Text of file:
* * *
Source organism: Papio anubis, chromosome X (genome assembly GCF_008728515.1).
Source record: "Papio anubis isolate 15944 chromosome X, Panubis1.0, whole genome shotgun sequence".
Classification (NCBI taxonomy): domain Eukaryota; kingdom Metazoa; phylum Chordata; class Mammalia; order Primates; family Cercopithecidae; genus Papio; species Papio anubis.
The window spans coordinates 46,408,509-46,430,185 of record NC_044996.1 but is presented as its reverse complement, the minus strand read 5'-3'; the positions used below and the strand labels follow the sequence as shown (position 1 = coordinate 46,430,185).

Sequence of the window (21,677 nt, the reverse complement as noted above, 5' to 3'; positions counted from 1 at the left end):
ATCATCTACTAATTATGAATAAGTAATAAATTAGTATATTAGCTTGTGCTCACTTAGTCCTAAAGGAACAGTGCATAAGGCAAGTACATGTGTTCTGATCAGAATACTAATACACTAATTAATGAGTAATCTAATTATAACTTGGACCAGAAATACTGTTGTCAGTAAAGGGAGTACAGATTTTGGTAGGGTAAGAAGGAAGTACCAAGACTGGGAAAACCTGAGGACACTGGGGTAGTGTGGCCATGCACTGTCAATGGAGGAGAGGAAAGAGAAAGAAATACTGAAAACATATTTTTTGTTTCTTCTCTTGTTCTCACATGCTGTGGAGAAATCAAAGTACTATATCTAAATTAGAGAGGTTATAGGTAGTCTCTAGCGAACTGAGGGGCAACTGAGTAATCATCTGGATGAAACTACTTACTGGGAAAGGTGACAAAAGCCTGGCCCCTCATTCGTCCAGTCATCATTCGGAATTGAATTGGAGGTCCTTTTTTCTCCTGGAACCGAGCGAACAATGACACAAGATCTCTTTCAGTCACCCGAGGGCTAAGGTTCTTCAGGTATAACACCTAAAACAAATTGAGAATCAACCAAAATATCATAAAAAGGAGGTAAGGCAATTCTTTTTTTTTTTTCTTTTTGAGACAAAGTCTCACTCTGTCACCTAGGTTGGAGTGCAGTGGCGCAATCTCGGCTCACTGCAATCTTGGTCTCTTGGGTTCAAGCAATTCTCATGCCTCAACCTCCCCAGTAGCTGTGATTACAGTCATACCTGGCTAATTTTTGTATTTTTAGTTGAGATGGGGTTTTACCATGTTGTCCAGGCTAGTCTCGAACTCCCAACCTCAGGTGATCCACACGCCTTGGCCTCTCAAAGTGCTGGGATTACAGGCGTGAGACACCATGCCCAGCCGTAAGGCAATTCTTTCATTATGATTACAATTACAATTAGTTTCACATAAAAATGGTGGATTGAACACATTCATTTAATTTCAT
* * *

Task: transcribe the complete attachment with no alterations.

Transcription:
Source organism: Papio anubis, chromosome X (genome assembly GCF_008728515.1).
Source record: "Papio anubis isolate 15944 chromosome X, Panubis1.0, whole genome shotgun sequence".
Classification (NCBI taxonomy): domain Eukaryota; kingdom Metazoa; phylum Chordata; class Mammalia; order Primates; family Cercopithecidae; genus Papio; species Papio anubis.
The window spans coordinates 46,408,509-46,430,185 of record NC_044996.1 but is presented as its reverse complement, the minus strand read 5'-3'; the positions used below and the strand labels follow the sequence as shown (position 1 = coordinate 46,430,185).

Sequence of the window (21,677 nt, the reverse complement as noted above, 5' to 3'; positions counted from 1 at the left end):
ATCATCTACTAATTATGAATAAGTAATAAATTAGTATATTAGCTTGTGCTCACTTAGTCCTAAAGGAACAGTGCATAAGGCAAGTACATGTGTTCTGATCAGAATACTAATACACTAATTAATGAGTAATCTAATTATAACTTGGACCAGAAATACTGTTGTCAGTAAAGGGAGTACAGATTTTGGTAGGGTAAGAAGGAAGTACCAAGACTGGGAAAACCTGAGGACACTGGGGTAGTGTGGCCATGCACTGTCAATGGAGGAGAGGAAAGAGAAAGAAATACTGAAAACATATTTTTTGTTTCTTCTCTTGTTCTCACATGCTGTGGAGAAATCAAAGTACTATATCTAAATTAGAGAGGTTATAGGTAGTCTCTAGCGAACTGAGGGGCAACTGAGTAATCATCTGGATGAAACTACTTACTGGGAAAGGTGACAAAAGCCTGGCCCCTCATTCGTCCAGTCATCATTCGGAATTGAATTGGAGGTCCTTTTTTCTCCTGGAACCGAGCGAACAATGACACAAGATCTCTTTCAGTCACCCGAGGGCTAAGGTTCTTCAGGTATAACACCTAAAACAAATTGAGAATCAACCAAAATATCATAAAAAGGAGGTAAGGCAATTCTTTTTTTTTTTTCTTTTTGAGACAAAGTCTCACTCTGTCACCTAGGTTGGAGTGCAGTGGCGCAATCTCGGCTCACTGCAATCTTGGTCTCTTGGGTTCAAGCAATTCTCATGCCTCAACCTCCCCAGTAGCTGTGATTACAGTCATACCTGGCTAATTTTTGTATTTTTAGTTGAGATGGGGTTTTACCATGTTGTCCAGGCTAGTCTCGAACTCCCAACCTCAGGTGATCCACACGCCTTGGCCTCTCAAAGTGCTGGGATTACAGGCGTGAGACACCATGCCCAGCCGTAAGGCAATTCTTTCATTATGATTACAATTACAATTAGTTTCACATAAAAATGGTGGATTGAACACATTCATTTAATTTCAT